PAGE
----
1. Accessing Multiple Accounts & Passwords

It is not unlikely for someone to have multiple online accounts with various passwords and that makes it difficult for loved ones to identify and access them all after their passing.

Having established this, heirs may not be aware of all existing digital assets of the deceased.

2. Complications With Decentralised Assets

Decentralised assets such as cryptocurrency, are not treated as traditional money in the context of estate planning. Typically, one would have a designated beneficiary on a bank account or property, and upon death, the assets would be allocated to the designated beneficiaries. However, decentralised assets are in a whole different category of their own with separate laws and regulations dedicated to decentralised asset distribution after death.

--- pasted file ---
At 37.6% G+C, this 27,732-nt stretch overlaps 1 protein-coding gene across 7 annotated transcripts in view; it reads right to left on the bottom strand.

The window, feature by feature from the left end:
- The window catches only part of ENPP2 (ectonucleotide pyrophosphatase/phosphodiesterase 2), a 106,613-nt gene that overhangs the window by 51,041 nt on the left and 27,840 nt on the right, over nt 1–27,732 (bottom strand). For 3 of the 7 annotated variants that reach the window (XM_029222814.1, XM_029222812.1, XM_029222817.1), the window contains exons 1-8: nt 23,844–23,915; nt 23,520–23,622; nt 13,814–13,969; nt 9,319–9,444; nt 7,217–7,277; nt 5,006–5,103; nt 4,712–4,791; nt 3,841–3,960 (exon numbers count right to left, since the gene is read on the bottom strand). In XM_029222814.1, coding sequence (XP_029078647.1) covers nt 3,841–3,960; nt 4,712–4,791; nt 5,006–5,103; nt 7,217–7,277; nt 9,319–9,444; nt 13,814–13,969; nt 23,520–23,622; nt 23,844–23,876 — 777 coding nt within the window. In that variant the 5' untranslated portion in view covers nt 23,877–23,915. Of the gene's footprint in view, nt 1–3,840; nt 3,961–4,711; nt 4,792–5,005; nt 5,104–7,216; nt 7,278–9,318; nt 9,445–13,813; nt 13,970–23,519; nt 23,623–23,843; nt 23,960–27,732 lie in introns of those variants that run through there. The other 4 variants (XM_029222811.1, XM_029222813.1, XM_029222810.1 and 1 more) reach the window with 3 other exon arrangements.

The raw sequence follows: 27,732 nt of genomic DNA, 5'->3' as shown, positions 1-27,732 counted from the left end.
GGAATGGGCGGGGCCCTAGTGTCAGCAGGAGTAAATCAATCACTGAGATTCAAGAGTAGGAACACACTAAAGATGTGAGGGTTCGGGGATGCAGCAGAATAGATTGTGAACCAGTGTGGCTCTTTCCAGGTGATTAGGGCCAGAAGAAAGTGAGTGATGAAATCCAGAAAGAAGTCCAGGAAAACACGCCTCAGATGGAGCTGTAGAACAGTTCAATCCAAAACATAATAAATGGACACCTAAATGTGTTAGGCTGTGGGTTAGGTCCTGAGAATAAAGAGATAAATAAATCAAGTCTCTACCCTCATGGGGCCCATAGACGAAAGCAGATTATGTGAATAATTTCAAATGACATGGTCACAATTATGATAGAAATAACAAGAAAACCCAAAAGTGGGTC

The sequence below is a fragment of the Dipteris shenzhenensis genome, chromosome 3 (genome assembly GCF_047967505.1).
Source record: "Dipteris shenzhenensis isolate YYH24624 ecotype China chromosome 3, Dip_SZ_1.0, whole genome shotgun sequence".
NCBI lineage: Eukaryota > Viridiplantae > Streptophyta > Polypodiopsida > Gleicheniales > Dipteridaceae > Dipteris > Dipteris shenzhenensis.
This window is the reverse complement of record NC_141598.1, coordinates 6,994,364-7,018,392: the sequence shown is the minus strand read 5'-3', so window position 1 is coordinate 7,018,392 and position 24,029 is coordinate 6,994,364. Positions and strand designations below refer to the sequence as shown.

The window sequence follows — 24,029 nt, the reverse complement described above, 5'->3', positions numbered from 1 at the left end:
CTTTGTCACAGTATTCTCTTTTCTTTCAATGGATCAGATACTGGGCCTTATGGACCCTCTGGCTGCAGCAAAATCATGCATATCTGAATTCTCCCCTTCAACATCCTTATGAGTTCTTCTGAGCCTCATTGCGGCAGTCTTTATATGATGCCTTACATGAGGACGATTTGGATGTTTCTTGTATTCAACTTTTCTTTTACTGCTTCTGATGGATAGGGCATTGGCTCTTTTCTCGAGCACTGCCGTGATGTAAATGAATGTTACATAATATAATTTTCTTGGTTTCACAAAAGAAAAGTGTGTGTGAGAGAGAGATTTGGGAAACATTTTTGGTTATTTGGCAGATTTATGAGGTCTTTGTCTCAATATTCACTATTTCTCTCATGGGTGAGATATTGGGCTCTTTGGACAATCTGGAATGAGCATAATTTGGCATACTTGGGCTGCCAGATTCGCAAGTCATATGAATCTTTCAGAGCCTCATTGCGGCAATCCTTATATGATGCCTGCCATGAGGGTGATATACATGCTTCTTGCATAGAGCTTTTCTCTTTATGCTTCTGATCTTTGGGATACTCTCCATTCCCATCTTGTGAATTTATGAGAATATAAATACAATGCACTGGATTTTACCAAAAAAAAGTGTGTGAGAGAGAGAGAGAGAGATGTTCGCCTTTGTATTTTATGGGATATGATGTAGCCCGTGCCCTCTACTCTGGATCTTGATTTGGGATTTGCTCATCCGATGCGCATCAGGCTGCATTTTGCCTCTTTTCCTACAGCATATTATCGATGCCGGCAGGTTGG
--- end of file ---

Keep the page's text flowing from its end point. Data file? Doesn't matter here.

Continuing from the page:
3. Legalities of Digital Financial Assets

Laws and regulations regarding inheritance and property rights may not adequately address digital assets. The legal nature of digital financial assets is also a subject of ongoing debate. In some jurisdictions, digital assets are considered securities, which are regulated by securities laws. In others, they are treated as commodities or currencies, subject to different regulatory frameworks

Strategies for Securing Digital Financial Assets

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Proper estate planning can help to alleviate some of the challenges associated with posthumous digital financial asset management. Here are some strategies to consider:

  1. Having Proper Documentation: Create a comprehensive inventory of all digital assets, including login credentials, account numbers, and any relevant instructions. Store this information in a secure location and ensure that only your designated heirs know how to access it.